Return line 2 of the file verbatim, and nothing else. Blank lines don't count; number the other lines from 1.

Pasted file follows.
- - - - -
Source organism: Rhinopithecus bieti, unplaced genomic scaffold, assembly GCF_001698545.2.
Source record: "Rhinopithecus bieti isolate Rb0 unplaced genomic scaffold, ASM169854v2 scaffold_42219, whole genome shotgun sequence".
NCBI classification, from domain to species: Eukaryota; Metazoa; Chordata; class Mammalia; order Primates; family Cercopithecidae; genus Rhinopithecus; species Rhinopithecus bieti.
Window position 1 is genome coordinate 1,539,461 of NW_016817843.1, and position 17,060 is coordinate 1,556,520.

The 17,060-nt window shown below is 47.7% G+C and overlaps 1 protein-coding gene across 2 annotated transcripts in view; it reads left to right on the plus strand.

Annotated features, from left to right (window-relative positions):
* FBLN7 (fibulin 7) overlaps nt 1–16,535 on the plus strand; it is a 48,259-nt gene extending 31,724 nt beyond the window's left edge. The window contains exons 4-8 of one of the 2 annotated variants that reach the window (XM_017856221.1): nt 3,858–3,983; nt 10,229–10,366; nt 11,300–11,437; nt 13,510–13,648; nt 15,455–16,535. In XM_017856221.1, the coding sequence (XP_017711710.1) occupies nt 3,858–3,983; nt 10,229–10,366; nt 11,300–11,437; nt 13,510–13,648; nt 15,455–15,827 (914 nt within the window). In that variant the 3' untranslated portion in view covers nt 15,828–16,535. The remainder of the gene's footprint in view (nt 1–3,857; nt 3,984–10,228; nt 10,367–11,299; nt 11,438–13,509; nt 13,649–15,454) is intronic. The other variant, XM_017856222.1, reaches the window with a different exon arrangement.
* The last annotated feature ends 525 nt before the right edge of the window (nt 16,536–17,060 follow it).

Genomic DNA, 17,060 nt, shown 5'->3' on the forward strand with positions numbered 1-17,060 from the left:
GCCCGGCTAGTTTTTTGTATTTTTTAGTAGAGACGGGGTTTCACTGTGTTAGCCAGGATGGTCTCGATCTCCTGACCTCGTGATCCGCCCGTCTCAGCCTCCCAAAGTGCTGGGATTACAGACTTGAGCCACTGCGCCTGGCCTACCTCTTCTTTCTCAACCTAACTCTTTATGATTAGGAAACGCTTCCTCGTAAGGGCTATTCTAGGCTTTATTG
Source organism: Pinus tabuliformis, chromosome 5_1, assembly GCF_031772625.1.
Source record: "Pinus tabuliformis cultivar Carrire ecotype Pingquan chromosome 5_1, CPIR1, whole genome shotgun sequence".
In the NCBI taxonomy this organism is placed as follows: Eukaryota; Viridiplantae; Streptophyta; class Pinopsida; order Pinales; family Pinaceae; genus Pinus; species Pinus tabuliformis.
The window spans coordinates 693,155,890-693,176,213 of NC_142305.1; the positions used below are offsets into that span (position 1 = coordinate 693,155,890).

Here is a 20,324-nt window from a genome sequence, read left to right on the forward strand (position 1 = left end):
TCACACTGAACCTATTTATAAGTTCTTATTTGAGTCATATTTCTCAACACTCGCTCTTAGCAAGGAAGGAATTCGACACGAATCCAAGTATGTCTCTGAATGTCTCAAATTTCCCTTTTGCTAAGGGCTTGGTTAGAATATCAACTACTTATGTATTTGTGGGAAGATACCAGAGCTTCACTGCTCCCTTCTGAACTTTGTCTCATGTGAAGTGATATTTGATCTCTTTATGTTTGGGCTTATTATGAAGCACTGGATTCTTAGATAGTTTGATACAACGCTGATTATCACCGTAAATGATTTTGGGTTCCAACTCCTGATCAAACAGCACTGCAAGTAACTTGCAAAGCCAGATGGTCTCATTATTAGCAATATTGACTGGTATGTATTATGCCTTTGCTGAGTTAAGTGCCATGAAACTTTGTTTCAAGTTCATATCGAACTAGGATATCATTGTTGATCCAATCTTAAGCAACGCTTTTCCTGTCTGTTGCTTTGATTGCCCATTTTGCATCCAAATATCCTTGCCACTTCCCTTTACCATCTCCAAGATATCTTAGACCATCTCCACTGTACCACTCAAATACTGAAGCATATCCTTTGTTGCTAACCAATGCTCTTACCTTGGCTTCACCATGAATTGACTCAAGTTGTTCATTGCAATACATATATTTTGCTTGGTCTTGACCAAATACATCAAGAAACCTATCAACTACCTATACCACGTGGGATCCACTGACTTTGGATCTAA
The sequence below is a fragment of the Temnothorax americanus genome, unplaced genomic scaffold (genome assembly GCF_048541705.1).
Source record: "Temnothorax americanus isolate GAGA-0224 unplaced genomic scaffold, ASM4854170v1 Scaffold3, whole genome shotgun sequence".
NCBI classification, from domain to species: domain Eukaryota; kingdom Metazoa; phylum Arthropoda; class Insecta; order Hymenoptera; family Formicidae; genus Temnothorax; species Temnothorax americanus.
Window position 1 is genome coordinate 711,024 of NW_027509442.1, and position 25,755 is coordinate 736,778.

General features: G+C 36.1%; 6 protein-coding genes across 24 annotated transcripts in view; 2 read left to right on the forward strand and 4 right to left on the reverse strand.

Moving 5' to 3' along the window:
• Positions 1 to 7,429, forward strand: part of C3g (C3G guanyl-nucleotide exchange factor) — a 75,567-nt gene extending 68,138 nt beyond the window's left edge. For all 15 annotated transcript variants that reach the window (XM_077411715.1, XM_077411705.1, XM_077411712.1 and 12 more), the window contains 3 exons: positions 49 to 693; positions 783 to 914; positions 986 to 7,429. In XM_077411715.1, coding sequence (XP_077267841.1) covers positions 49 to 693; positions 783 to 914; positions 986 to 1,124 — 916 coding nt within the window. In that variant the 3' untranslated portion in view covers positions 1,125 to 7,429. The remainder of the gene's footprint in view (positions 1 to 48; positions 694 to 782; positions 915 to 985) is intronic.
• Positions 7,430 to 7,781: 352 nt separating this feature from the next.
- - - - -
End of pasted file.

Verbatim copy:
Source record: "Rhinopithecus bieti isolate Rb0 unplaced genomic scaffold, ASM169854v2 scaffold_42219, whole genome shotgun sequence".